The Super Bowl Special
Were the ads any good?
A Coca-Cola spot shows a young man walking through a town populated solely by online avatars. These fantastical creatures, taking over the real world, represent the idea that people now conduct much of their social interaction over the Internet. At the end of the spot, a shared bottle of Coke helps a young gentleman realize that the jumbo-sized ogre sitting next to him is actually the avatar of a cute girl. This is the eternal message of the Coke brand: Pausing for a moment to enjoy our fizzy beverage will help you remember the simple, classic pleasures of life. Two thoughts: 1) I like online avatars and hope one day to achieve immortality by downloading my brain into the body of a computer-generated elf character. 2) This is the opposite of Pepsi's branding approach, which always rushes to embrace the newest fad (see, e.g., will.i.am). Pepsi would have happily shown two avatars enjoying a virtual cola together, somewhere out there in the cyber-ether.
A spot for Monster.com opens on an executive sitting in an expansive office, with a moose head mounted on the wall above him. The camera swoops around to the other side of the wall, where we see a lackey working at his far more humble desk—with the rest of the moose, and especially the nether-regions, protruding into his face. I thought this was the funniest ad of the night. It also felt timely, as it takes a shot at corporate fat cats and perhaps even references the John Thain office-decoration scandal. Seemed like a clever attempt to capitalize on America's stick-it-to-the-greedheads mood.
A Budweiser spot serves up an origin story for the Clydesdale mascot. This is the third hokey Clydesdale-centric ad Bud has aired tonight. I wonder if there's a risk that—like Joe Camel before him—the lovable Clydesdale will be condemned as a Trojan horse (if you will) designed to attract children to the Budweiser brand. I also wonder why the ad's equine narrator, who says he's a third-generation immigrant Clydesdale, still retains a thick Scottish accent. Assimilate already.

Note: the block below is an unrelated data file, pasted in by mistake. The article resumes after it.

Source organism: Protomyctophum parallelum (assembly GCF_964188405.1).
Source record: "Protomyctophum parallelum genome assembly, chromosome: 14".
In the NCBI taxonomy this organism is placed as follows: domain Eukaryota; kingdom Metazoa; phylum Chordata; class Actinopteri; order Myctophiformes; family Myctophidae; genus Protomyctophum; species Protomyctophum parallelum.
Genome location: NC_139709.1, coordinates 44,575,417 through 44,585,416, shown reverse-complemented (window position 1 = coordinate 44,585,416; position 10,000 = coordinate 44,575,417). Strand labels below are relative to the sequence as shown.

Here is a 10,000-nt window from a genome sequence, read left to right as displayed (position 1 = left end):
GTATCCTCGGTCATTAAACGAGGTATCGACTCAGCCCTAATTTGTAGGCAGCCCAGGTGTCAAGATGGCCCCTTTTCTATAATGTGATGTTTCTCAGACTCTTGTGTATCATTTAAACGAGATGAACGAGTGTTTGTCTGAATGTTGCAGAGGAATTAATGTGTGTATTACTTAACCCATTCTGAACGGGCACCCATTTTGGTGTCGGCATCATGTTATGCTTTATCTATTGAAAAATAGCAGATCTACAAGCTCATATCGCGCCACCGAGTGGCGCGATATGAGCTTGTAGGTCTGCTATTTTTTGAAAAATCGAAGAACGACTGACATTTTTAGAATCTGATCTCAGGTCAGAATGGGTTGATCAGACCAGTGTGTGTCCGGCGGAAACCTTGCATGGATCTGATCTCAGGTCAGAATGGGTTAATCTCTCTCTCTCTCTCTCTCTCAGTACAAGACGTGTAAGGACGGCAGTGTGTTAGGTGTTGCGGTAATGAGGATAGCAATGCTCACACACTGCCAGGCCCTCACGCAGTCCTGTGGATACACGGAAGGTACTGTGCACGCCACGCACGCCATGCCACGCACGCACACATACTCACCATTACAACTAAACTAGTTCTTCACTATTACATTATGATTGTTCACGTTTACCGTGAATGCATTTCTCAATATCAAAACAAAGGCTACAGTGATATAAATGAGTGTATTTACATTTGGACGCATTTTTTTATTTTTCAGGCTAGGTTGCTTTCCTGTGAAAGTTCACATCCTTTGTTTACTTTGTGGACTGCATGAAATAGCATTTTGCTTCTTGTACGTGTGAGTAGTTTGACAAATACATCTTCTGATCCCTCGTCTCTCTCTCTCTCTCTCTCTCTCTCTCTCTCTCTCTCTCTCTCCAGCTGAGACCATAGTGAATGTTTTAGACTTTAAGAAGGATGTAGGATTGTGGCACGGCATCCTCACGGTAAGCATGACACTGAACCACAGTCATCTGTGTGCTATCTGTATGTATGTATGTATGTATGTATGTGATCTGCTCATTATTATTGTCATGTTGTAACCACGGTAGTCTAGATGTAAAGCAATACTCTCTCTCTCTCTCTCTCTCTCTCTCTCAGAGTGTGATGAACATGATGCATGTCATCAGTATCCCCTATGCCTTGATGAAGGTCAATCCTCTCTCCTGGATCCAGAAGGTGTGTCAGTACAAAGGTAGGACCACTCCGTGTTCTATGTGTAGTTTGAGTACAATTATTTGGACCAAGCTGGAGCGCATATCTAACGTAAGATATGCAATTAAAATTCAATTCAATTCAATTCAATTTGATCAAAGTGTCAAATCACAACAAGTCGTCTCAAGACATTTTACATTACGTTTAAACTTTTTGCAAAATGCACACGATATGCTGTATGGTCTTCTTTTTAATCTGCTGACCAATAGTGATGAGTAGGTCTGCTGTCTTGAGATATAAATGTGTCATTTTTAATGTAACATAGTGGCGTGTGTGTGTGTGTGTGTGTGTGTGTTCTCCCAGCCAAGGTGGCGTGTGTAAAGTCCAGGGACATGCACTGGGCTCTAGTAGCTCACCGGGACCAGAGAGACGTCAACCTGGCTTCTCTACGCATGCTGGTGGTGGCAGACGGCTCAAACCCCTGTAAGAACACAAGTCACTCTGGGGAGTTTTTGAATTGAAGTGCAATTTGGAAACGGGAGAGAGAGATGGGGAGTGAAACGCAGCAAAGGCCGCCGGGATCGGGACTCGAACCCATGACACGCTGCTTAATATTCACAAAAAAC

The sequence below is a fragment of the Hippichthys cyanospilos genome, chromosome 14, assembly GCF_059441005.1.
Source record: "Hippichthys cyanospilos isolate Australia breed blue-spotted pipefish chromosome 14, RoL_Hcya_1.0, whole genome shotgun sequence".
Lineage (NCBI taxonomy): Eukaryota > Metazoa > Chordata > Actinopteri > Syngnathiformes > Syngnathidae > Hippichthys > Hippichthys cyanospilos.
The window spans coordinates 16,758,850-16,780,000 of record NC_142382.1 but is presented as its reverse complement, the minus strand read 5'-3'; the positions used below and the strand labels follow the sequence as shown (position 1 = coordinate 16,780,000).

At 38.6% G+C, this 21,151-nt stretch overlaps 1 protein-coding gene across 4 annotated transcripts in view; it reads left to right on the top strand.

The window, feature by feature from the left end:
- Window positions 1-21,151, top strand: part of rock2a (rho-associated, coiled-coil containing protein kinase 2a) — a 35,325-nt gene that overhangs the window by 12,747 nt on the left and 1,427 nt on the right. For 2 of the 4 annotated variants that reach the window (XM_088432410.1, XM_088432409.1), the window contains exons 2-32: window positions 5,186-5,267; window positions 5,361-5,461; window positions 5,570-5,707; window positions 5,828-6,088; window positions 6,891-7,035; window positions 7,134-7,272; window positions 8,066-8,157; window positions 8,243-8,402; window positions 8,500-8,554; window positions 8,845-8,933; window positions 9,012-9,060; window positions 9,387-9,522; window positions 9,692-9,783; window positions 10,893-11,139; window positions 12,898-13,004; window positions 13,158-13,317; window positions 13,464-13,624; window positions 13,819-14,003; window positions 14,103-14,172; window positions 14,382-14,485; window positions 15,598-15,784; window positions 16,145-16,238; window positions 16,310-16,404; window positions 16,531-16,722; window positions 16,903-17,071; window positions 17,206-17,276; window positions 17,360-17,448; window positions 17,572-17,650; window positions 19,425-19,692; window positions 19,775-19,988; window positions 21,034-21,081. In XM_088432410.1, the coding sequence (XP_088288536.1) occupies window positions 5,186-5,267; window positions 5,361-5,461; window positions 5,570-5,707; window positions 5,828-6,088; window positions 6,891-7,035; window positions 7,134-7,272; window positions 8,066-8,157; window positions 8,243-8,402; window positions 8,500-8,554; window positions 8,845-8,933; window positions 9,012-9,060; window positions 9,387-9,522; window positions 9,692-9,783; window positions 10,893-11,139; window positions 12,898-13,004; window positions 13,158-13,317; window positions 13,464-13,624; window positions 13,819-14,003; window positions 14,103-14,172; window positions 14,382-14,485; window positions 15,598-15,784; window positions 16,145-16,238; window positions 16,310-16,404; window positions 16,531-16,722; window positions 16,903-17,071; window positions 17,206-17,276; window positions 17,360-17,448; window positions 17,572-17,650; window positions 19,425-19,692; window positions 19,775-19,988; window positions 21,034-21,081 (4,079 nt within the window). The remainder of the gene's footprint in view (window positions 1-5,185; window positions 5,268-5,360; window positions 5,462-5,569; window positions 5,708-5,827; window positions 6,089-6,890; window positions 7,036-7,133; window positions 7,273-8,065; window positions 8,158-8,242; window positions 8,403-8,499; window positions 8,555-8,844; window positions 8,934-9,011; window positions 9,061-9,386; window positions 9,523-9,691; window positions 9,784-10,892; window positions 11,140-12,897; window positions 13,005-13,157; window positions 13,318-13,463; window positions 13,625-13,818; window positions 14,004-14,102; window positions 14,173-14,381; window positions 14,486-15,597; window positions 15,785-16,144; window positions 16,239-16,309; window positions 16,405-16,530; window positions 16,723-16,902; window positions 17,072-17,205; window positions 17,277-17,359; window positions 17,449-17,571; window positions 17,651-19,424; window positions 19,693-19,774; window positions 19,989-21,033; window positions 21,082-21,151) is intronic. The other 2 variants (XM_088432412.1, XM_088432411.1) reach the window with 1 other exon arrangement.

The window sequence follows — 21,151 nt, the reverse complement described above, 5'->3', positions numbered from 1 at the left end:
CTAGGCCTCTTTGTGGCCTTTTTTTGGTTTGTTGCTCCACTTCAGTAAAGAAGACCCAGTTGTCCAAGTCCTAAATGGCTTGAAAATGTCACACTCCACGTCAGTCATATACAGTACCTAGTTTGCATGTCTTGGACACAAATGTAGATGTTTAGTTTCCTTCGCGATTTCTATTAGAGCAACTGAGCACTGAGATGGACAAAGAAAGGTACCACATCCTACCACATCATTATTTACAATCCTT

Fourth quarter: In which the game suddenly becomes a real game, and the referees attempt to set an NFL record for dubious, outcome-altering calls.
Oh my, it's an ad for Cash4Gold. Billing itself as "America's #1 Gold Buyer," this outfit, according to its Web site, buys gold "strictly for its melt value." There was some pregame discussion among advertising types about whether this spot is the first "direct response" ad to air during a Super Bowl. Direct response means the ad urges consumers to contact the product's sales team directly—often via a 1-800 number, or, in this case, through a Web URL prominently displayed throughout the ad. It generally implies a down-market vibe.
This ad certainly reflected the desparate-ish tenor of the times. In the spot, ex-talk show sidekick Ed McMahon and ex-hip-hop idol MC Hammer (both known for having made and then lost fortunes) display the multitude of gold objects they plan to sell through Cash4Gold.com. Among these items: a set of gold golf clubs, a gold hip replacement, and (you knew it was coming) gold Hammer pants. By my count, this is at least the third time MC Hammer has appeared in a Super Bowl ad as the corporeal embodiment of squandered fame and wealth. Great gig. But how much longer can he pull off the role? Haven't all these advertising paydays restored Hammer to solvency?
In the final big spot of the night, Web site registration service GoDaddy.com reprises its long-running marketing theme: boobs. Several chesty women are for some reason testifying before a congressional panel, arguing over which of them has been "enhanced." In the feeble punch line, racecar driver Danica Patrick says, "Yes, I've enhanced. … I've enhanced my image with a domain and a Web site from GoDaddy.com."
GoDaddy has worked assiduously to make itself the laddish, soft-core porn brand of the domain registration category. This seems very limiting. No other domain-registration sites advertised during the Super Bowl, so GoDaddy had an opportunity to differentiate itself in any way it wished. Why go after Maxim readers? Do women not register Web sites? And are we to believe that a GoDaddy Web site—backed by bosom-centric marketing—is really the best way to enhance one's professional image? This ad actively drives me away from the brand.
And that's a wrap, folks. Nothing left but a thrilling finish to the game. For the second year in a row, the on-field action was more entertaining than the commercial breaks. Let's hope this doesn't happen again.
No doubt I've left out your favorite ad. Or maybe your least favorite. You can tell me all about it—and also suggest other, non-Super Bowl ads you'd like me to review—by e-mailing me at firstname.lastname@example.org.
Seth Stevenson is a frequent contributor to Slate. He is the author of Grounded: A Down to Earth Journey Around the World.